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    Top UN Truce Monitor in Syria, Urges Halt to Killings

    UN-appointed Norwegian Major General Robert Mood talks to the media after his arrival at Damascus airport, April 29, 2012.
    UN-appointed Norwegian Major General Robert Mood talks to the media after his arrival at Damascus airport, April 29, 2012.

    The newly appointed head of the United Nations observer mission in Syria has called on President Bashar al-Assad's troops and the opposition to stop fighting and allow a tenuous cease-fire to take hold.

    Major General Robert Mood arrived in the capital, Damascus, on Sunday to lead an advance team of 30 unarmed U.N. observers tasked with monitoring an April 12 truce that has been plagued by continued fighting.

    The Norwegian general appealed for a "cessation of all armed violence" but said U.N. monitors "cannot solve all the problems" in Syria, asking for cooperation from forces loyal to Mr. Assad as well as rebels seeking to end his rule.

    Even as he spoke Sunday, activists reported at least 25 people killed in violence throughout the country, including 14 civilians shot dead by troops in the village of Hamadi Omar in central Hama province.

    The Syrian Observatory for Human Rights, a British-based group tracking the conflict, said other fatalities included two people killed by government snipers in Homs, and three soldiers who died in clashes with army defectors.

    Also Sunday, an Islamist group calling itself the "al-Nusra Front" claimed responsibility for a suicide bombing that killed at least nine people in Damascus on Friday.

    The latest casualty figures as well as the claim for the attack Friday could not be independently confirmed.

    Al-Nusra named the bomber as Abu Omar al-Shami and said he detonated his explosives amidst 150 Syrian security forces who were gathered outside the Zain al-Abideen mosque in the capital's Midan district.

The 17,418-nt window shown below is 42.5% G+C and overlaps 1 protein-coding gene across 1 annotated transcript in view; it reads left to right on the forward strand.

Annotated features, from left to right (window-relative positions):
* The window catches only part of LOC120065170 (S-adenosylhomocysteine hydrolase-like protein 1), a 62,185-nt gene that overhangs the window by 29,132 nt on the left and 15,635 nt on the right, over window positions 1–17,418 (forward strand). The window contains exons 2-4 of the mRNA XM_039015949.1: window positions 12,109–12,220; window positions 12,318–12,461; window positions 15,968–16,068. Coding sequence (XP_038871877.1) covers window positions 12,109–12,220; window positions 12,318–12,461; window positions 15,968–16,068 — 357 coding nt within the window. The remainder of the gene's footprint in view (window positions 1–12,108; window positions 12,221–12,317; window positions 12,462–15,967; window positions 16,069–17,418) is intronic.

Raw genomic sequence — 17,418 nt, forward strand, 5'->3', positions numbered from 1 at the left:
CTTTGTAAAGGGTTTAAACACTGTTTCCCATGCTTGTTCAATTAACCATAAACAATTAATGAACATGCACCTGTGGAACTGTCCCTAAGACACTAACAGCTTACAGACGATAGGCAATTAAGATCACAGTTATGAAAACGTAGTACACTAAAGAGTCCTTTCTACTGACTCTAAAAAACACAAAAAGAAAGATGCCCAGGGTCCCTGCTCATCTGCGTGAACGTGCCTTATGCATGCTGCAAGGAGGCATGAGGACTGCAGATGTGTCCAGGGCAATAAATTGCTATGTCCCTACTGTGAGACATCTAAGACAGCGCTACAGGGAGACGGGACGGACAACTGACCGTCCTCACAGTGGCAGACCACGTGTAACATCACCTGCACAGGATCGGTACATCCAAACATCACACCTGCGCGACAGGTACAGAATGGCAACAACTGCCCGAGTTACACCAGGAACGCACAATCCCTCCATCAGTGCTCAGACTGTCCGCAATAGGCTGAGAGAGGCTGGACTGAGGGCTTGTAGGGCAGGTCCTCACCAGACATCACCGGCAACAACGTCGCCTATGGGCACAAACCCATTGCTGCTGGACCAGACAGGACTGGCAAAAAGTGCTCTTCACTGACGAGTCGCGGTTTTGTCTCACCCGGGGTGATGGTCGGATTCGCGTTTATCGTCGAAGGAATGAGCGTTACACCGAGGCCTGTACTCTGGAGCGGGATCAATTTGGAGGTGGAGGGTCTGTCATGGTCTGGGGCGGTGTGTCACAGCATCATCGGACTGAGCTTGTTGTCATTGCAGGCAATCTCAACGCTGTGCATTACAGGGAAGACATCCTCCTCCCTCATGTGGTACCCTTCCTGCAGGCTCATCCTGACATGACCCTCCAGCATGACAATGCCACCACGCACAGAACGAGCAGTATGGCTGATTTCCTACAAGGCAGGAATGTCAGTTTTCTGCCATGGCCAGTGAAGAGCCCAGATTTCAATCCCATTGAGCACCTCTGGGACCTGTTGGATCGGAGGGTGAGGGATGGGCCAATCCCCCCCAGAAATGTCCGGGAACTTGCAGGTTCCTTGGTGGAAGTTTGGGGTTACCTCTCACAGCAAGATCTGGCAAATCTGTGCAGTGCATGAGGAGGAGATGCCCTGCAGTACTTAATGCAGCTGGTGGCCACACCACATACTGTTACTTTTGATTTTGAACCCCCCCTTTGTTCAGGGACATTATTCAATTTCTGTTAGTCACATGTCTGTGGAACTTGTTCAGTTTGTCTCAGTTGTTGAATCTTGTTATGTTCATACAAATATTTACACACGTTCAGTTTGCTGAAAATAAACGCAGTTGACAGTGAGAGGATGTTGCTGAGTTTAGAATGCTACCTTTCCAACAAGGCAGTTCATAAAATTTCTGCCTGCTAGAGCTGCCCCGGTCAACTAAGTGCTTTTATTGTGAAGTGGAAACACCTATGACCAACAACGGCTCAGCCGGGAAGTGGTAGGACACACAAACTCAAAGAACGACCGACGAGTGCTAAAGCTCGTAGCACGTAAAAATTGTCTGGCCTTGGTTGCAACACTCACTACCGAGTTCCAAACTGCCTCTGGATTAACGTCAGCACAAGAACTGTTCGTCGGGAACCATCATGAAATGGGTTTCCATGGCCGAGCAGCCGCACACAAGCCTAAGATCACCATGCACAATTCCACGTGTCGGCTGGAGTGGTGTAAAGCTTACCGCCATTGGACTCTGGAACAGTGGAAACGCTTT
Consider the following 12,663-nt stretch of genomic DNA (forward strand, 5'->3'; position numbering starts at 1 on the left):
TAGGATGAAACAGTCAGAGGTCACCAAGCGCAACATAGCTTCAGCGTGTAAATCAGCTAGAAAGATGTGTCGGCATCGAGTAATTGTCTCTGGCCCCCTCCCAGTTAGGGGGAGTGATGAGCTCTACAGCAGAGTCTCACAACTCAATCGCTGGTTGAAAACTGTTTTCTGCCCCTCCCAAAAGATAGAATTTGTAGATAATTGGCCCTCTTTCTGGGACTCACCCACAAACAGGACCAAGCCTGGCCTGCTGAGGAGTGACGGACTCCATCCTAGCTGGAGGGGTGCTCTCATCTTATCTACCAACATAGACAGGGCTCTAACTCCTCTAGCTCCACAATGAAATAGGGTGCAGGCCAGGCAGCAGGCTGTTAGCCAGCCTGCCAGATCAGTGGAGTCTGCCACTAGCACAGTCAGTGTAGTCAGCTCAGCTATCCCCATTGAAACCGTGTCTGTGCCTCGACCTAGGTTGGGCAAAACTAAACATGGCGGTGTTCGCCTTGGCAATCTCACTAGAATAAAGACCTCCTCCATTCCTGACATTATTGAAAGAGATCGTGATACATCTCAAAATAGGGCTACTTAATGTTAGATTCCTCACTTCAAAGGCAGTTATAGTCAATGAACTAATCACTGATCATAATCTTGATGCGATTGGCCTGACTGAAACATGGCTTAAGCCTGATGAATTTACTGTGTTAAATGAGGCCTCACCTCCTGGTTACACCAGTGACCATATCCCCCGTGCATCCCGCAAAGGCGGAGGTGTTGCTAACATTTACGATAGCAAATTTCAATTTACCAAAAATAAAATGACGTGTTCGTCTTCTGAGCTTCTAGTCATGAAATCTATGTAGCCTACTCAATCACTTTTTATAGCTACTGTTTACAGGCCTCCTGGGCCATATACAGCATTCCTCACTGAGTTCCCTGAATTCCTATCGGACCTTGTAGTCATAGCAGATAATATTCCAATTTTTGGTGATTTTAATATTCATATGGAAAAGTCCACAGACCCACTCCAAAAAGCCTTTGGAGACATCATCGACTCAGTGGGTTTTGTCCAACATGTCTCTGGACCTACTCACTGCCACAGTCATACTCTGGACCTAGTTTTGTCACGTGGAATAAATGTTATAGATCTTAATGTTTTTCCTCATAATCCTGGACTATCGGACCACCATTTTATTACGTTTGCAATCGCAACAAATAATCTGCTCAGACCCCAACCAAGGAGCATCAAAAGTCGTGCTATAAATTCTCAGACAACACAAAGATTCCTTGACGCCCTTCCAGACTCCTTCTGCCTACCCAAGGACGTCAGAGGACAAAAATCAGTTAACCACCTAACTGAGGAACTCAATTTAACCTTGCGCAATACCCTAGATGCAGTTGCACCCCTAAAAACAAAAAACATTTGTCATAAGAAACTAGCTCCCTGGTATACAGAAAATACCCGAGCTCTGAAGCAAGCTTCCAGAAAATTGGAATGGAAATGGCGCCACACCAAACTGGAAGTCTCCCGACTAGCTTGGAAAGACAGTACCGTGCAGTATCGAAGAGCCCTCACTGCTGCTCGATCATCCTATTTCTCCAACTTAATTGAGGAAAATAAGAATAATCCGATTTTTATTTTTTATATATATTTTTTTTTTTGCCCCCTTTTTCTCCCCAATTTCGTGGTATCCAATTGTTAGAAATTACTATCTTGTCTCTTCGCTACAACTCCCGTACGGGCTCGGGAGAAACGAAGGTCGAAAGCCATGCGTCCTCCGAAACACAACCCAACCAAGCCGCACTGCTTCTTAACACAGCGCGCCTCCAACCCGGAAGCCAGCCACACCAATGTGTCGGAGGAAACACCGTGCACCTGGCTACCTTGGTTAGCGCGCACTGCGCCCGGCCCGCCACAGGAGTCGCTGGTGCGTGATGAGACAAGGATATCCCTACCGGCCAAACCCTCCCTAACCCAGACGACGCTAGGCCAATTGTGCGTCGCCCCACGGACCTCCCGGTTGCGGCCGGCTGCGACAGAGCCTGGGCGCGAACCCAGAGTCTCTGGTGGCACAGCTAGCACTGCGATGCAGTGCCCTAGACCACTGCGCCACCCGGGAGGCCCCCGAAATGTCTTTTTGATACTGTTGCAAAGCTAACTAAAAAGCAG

The group has also claimed responsibility for a January suicide bombing in Midan and other bombings in Damascus and in the northern city of Aleppo.

    Since the truce took effect, forces loyal to Mr. Assad have continued assaulting opposition hubs, while rebel fighters have repeatedly ambushed government security personnel. Each side has accused the other of provoking attacks.

    The U.N.-backed cease-fire is part of a peace plan mediated by international envoy Kofi Annan.

    A spokesman for the U.N. mission in Syria said observers have set up permanent bases in the towns of Homs, Hama, Daraa and Idlib, all areas of the opposition targeted in the government's 13-month crackdown.

    Neeraj Singh also said it is a "matter of utmost urgency" for the United Nations to expand the monitoring mission in Syria to include all of the 300 personnel authorized by the U.N. Security Council. It is unclear when and if the full contingent will be deployed.

    General Mood has years of experience in U.N. peacekeeping operations, including with peacekeepers in Lebanon, as well as leading the U.N. Truce Supervision Organization from 2009 to 2011. The UNTSO was the U.N.'s first peacekeeping operation, started after the 1948 Arab-Israeli war to monitor a cease-fire. It now watches cease-fires around the Middle East.

    Some information for this report was provided by AP, AFP and Reuters.

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